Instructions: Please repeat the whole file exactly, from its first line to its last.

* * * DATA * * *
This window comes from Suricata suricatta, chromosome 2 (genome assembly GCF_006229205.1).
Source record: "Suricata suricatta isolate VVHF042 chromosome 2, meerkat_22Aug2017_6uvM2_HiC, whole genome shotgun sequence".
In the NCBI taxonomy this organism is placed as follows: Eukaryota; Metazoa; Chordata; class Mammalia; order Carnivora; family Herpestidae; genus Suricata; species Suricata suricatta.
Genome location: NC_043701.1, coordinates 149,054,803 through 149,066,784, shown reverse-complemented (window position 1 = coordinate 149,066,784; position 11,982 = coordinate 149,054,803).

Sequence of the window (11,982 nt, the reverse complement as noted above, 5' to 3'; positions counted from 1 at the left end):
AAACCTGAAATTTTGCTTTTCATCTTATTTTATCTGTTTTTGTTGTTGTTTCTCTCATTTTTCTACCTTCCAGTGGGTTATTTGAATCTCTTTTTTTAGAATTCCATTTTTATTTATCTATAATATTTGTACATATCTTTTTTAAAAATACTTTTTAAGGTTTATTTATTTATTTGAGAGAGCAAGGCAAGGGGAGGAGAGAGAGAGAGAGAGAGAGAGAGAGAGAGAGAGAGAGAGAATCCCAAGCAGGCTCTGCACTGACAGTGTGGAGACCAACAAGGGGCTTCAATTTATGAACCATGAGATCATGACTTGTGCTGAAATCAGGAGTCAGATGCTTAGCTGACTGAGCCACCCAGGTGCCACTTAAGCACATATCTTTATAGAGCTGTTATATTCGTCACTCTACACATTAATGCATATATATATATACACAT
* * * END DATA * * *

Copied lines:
This window comes from Suricata suricatta, chromosome 2 (genome assembly GCF_006229205.1).
Source record: "Suricata suricatta isolate VVHF042 chromosome 2, meerkat_22Aug2017_6uvM2_HiC, whole genome shotgun sequence".
In the NCBI taxonomy this organism is placed as follows: Eukaryota; Metazoa; Chordata; class Mammalia; order Carnivora; family Herpestidae; genus Suricata; species Suricata suricatta.
Genome location: NC_043701.1, coordinates 149,054,803 through 149,066,784, shown reverse-complemented (window position 1 = coordinate 149,066,784; position 11,982 = coordinate 149,054,803).

Sequence of the window (11,982 nt, the reverse complement as noted above, 5' to 3'; positions counted from 1 at the left end):
AAACCTGAAATTTTGCTTTTCATCTTATTTTATCTGTTTTTGTTGTTGTTTCTCTCATTTTTCTACCTTCCAGTGGGTTATTTGAATCTCTTTTTTTAGAATTCCATTTTTATTTATCTATAATATTTGTACATATCTTTTTTAAAAATACTTTTTAAGGTTTATTTATTTATTTGAGAGAGCAAGGCAAGGGGAGGAGAGAGAGAGAGAGAGAGAGAGAGAGAGAGAGAGAGAGAGAATCCCAAGCAGGCTCTGCACTGACAGTGTGGAGACCAACAAGGGGCTTCAATTTATGAACCATGAGATCATGACTTGTGCTGAAATCAGGAGTCAGATGCTTAGCTGACTGAGCCACCCAGGTGCCACTTAAGCACATATCTTTATAGAGCTGTTATATTCGTCACTCTACACATTAATGCATATATATATATACACAT